The technology improves the contrast and colors of images, and Samsung, LG and other large TV companies are betting big on it. But is this just another false start for early adopters or could it potentially catch the interest of a broader audience?
Analysts say HDR could actually have an impact, for a number of reasons. Consumers traditionally buy new TVs with three factors in mind — size, price and picture quality. And HDR does, in fact, make pictures pop off the screen more.
"HDR … certainly [has] the potential to offer a real step change in the TV-viewing experience akin to going from black and white to color," says David Watkins of Strategy Analytics. "However, the technology is complex and the industry faces the challenge of promoting and explaining the benefits of the technology to consumers. If they can do this and retailers can offer compelling in-store demonstrations, then we see no reason why HDR cannot give a kick-start to the UHD TV market over the next couple of years."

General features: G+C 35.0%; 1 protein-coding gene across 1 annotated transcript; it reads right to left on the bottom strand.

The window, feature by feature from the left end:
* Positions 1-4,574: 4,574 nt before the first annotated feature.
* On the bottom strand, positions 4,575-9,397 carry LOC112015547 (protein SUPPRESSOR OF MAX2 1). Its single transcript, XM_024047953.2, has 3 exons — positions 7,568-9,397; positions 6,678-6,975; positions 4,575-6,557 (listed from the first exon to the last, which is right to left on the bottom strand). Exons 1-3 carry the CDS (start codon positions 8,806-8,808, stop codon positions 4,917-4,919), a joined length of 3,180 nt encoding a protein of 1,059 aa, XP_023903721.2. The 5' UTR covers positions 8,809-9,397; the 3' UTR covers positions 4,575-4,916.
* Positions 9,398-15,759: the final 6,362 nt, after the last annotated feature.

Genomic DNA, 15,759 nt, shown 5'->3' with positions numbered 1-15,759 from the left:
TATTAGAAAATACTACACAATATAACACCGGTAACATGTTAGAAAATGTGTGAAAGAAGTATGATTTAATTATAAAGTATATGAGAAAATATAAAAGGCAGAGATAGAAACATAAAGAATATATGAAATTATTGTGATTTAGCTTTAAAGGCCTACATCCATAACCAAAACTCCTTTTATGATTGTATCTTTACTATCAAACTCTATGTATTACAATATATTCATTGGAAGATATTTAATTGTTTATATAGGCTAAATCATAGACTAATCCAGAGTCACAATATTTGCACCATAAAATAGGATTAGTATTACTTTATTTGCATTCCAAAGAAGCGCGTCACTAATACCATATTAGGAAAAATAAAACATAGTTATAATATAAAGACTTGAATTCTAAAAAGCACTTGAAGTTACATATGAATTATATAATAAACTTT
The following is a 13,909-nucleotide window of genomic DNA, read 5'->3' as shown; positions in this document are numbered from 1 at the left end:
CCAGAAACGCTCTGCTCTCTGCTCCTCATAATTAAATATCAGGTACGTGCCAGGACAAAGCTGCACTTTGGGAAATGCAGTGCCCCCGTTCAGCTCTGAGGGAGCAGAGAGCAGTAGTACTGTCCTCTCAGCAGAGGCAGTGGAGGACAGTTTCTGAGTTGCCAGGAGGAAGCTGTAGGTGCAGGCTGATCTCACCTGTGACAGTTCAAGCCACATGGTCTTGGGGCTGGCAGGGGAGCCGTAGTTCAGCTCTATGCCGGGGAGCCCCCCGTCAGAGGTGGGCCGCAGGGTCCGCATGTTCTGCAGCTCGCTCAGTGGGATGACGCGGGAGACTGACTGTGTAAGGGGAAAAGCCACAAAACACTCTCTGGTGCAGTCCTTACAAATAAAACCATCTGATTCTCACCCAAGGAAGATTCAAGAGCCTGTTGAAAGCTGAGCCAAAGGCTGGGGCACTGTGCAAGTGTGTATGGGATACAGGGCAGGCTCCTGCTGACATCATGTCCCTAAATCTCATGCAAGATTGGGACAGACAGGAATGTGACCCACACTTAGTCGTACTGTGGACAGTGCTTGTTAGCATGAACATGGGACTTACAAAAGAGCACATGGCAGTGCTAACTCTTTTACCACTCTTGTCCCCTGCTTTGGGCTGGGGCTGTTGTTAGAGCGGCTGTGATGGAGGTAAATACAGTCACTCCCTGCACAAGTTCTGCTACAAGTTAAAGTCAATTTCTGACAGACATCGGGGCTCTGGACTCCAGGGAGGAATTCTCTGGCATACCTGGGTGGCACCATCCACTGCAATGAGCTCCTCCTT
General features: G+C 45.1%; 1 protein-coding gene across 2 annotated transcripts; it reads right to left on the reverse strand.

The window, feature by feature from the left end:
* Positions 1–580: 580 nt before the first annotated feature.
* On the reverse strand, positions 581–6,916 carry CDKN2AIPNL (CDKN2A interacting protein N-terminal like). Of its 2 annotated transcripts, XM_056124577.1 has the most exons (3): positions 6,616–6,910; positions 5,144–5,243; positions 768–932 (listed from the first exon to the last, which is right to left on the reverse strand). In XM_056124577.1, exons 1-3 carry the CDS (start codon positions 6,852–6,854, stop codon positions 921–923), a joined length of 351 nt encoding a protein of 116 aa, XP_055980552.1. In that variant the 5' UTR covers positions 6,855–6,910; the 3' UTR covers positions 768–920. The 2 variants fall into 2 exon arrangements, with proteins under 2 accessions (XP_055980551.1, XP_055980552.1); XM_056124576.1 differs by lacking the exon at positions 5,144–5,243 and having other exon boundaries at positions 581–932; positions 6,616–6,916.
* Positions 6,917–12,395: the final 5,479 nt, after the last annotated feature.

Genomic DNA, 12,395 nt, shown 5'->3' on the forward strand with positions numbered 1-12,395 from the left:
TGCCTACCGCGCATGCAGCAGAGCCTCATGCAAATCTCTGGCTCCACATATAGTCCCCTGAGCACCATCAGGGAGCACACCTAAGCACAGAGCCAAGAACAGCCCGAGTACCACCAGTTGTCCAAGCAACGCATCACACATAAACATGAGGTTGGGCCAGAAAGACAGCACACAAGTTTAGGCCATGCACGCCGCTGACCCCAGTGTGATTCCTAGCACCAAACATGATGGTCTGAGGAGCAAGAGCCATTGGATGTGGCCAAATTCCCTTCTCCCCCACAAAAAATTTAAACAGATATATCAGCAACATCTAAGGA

Perhaps just as importantly, a large number of people now have HD set that are 6 to 7 years old, says Watkins, meaning we're entering an upgrade cycle for TVs.
That's working in 4K/UHD's favor right now, as adoption is on the rise, thanks in part to plummeting prices (a 4K set costs the same as a traditional HD one now). But it could make HDR more successful as well.